A Note on Socialism
The question that was brought to my attention on this subject also mentioned “anarcho-socialism,” or communism. It turns out, according to the Anarchist FAQ, anarcho-communists support the same things anarcho-capitalists support on this matter.[7. An Anarchist FAQ (11/17) - Sections J-5-15, J-5-16. (n.d.). Retrieved December 17, 2014, from http://theanarchistlibrary.org/library/the-anarchist-faq-editorial-collective-an-anarchist-faq-11-17] It makes mention of mutual aid societies which took small yearly fees to contract doctors privately to service its members. These societies were inevitably shut down by the monopoly of the American Medical Association, but prior to things like SSI, they handled things quite well.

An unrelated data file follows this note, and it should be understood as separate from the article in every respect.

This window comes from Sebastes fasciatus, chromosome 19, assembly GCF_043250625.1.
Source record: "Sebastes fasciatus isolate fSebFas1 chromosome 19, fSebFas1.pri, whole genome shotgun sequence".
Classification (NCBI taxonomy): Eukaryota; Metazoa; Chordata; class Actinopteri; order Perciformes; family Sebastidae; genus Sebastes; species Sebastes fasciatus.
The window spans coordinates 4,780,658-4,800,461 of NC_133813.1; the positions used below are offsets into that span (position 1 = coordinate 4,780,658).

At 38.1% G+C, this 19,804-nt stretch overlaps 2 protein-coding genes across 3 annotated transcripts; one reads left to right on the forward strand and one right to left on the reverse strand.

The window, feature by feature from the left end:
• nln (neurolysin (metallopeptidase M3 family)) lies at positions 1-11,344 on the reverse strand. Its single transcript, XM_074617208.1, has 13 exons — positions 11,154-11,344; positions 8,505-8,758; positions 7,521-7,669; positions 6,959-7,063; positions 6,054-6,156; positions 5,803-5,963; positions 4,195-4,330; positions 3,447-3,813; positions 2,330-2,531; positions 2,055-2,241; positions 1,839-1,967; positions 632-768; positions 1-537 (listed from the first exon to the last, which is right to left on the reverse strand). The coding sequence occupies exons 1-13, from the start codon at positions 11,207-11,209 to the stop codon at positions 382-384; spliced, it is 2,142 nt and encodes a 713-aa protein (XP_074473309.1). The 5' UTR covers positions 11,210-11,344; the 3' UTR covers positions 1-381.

On the other side of things, the FAQ also supports the current welfare state while at the same time saying the welfare state is used for capitalists to control people. It then calls libertarianism hypocritical because it supports shifting dependency from the state to the free market, while also talking about “self-managed, working class alternatives” to the welfare state. Basically, it’s a bunch of gobbledygook. Anarcho-socialists tend to support and not support everything at once. For instance, as a solution to welfare it suggests municipal housing that is, by own its words, “paternalistic, bureaucratic, and hardly a wonderful living experience.” In short, they have no answer and all answers at the same time. Best to stick with what we know works.